(65d) Oleum Spill Tests - Field Data for Model Validation
AIChE Spring Meeting and Global Congress on Process Safety
Tuesday, April 24, 2007 - 2:30pm to 3:00pm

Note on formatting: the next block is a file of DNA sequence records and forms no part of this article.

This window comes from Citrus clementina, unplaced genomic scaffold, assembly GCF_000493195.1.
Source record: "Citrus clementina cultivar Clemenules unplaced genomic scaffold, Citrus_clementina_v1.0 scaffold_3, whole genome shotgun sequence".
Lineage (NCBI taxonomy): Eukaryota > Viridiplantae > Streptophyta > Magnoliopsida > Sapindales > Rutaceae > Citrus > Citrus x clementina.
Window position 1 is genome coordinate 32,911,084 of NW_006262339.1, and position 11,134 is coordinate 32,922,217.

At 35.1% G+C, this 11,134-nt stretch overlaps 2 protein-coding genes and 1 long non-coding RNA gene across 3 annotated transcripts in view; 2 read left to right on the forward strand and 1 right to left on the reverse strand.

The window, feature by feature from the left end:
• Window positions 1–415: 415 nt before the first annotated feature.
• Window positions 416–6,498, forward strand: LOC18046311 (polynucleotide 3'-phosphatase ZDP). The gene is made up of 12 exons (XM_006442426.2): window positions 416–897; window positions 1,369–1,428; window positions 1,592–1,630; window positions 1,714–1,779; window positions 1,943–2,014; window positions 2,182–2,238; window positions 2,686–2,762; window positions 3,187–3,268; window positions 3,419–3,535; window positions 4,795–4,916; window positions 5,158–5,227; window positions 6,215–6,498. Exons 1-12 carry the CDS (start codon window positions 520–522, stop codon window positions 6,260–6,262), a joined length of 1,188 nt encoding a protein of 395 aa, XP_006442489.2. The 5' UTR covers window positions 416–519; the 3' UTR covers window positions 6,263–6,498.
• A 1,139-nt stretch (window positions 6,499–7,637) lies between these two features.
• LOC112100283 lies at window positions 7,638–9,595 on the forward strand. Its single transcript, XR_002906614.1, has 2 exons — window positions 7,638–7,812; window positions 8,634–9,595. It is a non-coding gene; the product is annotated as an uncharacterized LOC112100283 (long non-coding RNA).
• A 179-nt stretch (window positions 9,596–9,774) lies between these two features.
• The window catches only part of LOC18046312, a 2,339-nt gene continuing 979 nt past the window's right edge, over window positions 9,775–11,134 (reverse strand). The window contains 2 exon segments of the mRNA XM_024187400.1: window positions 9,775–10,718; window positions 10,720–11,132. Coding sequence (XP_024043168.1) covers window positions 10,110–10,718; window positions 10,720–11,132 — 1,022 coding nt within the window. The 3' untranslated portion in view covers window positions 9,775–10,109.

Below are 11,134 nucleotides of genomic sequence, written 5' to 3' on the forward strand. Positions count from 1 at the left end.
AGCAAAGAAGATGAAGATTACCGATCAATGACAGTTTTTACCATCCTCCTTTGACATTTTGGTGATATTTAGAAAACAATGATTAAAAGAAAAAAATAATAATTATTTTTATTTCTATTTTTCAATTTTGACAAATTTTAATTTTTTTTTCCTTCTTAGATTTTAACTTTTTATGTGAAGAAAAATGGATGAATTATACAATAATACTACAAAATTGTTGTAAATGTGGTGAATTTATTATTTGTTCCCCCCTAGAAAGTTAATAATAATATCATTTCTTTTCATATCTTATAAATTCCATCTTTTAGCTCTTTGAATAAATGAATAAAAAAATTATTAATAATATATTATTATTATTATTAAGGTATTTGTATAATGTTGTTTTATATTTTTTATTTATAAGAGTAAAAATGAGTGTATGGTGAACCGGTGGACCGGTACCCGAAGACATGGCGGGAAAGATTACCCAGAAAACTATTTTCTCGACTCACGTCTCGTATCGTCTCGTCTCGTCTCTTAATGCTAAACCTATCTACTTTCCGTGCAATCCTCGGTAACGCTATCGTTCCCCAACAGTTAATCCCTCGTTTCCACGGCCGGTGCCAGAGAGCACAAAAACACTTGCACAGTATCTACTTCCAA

Oleums are mixtures of sulfur trioxide in sulfuric acid and are produced in several strengths. They are used as sulfonating agents in many applications. When accidentally released from vessels or pipes oleum reacts instantaneously with water available from all sources like atmosphere, concrete, soil, etc., to form a fine acid mist that disperses downwind, based on atmospheric conditions. Unlike most other chemicals, the vaporization of sulfur trioxide from oleum spills depends not just on its partial pressure but a variety of conditions. Complex chemical reaction and heat generation that occur in the liquid phase determine the amount of sulfur trioxide released above a pool of liquid. The sulfur trioxide then reacts instantaneously with the moisture in the atmosphere generating sulfuric acid and a lot of heat. Water and/or foam are used effectively in mitigating oleum spills. However, very limited laboratory or field data are currently available that describe the complex behavior of oleums. Several theoretical models have been developed to predict the vaporization and dispersion of the chemical upon loss of containment. These models and methods have not been validated. In this paper, details will be provided on a field test conducted in Nevada in 2003 & 2006 for spills of 65% oleum. Included will be a description of the spill mitigation, field measurement methods, and some preliminary results.